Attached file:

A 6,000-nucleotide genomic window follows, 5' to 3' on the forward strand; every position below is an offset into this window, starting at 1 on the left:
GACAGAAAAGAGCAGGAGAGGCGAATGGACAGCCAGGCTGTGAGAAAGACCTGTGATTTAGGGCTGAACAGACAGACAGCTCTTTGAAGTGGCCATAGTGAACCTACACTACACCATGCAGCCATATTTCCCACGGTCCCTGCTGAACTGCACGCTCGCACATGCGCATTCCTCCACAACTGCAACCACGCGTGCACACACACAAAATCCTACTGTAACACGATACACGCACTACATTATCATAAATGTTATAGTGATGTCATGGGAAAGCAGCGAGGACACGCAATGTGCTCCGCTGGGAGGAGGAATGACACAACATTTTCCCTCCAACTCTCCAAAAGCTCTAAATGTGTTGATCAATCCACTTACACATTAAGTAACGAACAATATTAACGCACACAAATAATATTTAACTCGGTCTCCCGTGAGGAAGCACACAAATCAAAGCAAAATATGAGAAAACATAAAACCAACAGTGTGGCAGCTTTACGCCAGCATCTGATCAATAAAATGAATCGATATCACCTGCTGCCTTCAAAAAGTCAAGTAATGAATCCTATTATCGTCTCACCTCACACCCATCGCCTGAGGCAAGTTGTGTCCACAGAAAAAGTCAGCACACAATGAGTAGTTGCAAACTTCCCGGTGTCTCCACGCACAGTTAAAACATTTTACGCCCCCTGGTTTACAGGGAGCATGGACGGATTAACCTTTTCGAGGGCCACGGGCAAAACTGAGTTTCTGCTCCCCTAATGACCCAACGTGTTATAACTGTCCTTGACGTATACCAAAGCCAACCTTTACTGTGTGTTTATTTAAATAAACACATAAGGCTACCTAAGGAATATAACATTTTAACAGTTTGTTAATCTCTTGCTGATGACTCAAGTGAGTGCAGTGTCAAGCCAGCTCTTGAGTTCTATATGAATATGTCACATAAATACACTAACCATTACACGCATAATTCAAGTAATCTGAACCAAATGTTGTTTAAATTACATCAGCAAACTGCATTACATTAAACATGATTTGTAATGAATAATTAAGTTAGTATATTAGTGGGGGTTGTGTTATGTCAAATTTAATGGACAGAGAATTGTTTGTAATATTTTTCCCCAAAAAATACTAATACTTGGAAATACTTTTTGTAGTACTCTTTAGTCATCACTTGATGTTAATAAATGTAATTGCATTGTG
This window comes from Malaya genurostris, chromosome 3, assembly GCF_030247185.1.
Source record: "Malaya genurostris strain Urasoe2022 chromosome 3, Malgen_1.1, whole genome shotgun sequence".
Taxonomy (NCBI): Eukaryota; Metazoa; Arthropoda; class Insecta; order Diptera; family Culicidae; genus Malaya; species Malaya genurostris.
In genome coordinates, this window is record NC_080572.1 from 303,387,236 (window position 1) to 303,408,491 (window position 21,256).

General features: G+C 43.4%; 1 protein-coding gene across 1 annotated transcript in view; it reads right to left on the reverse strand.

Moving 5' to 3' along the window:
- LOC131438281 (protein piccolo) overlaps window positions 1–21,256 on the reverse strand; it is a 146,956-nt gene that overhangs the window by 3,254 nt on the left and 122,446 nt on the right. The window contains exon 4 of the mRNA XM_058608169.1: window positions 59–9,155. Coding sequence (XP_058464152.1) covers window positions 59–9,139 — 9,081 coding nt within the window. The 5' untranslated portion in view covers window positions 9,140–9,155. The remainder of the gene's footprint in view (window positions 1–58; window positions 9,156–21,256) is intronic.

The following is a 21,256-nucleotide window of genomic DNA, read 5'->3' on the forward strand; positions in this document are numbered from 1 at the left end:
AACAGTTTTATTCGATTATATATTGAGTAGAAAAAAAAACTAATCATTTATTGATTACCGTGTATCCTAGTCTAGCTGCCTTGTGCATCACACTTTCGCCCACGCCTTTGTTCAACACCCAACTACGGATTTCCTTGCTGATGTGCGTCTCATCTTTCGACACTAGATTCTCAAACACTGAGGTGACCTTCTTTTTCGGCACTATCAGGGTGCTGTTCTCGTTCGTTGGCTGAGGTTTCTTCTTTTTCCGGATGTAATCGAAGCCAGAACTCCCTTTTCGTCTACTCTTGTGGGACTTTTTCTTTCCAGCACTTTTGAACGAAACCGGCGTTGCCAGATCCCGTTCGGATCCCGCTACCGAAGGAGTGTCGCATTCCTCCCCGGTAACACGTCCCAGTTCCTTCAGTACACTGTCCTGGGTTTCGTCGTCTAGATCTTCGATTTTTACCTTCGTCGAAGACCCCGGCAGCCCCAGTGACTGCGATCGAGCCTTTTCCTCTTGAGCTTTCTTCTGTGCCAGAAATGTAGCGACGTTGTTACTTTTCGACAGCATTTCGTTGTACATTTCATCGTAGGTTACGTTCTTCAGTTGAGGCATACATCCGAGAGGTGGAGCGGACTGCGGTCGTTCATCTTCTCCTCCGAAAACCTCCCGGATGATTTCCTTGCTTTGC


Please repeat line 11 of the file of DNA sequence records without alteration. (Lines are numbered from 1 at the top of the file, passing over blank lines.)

AACAGTTTTATTCGATTATATATTGAGTAGAAAAAAAAACTAATCATTTATTGATTACCGTGTATCCTAGTCTAGCTGCCTTGTGCATCACACTTTCGCCCACGCCTTTGTTCAACACCCAACTACGGATTTCCTTGCTGATGTGCGTCTCATCTTTCGACACTAGATTCTCAAACACTGAGGTGACCTTCTTTTTCGGCACTATCAGGGTGCTGTTCTCGTTCGTTGGCTGAGGTTTCTTCTTTTTCCGGATGTAATCGAAGCCAGAACTCCCTTTTCGTCTACTCTTGTGGGACTTTTTCTTTCCAGCACTTTTGAACGAAACCGGCGTTGCCAGATCCCGTTCGGATCCCGCTACCGAAGGAGTGTCGCATTCCTCCCCGGTAACACGTCCCAGTTCCTTCAGTACACTGTCCTGGGTTTCGTCGTCTAGATCTTCGATTTTTACCTTCGTCGAAGACCCCGGCAGCCCCAGTGACTGCGATCGAGCCTTTTCCTCTTGAGCTTTCTTCTGTGCCAGAAATGTAGCGACGTTGTTACTTTTCGACAGCATTTCGTTGTACATTTCATCGTAGGTTACGTTCTTCAGTTGAGGCATACATCCGAGAGGTGGAGCGGACTGCGGTCGTTCATCTTCTCCTCCGAAAACCTCCCGGATGATTTCCTTGCTTTGC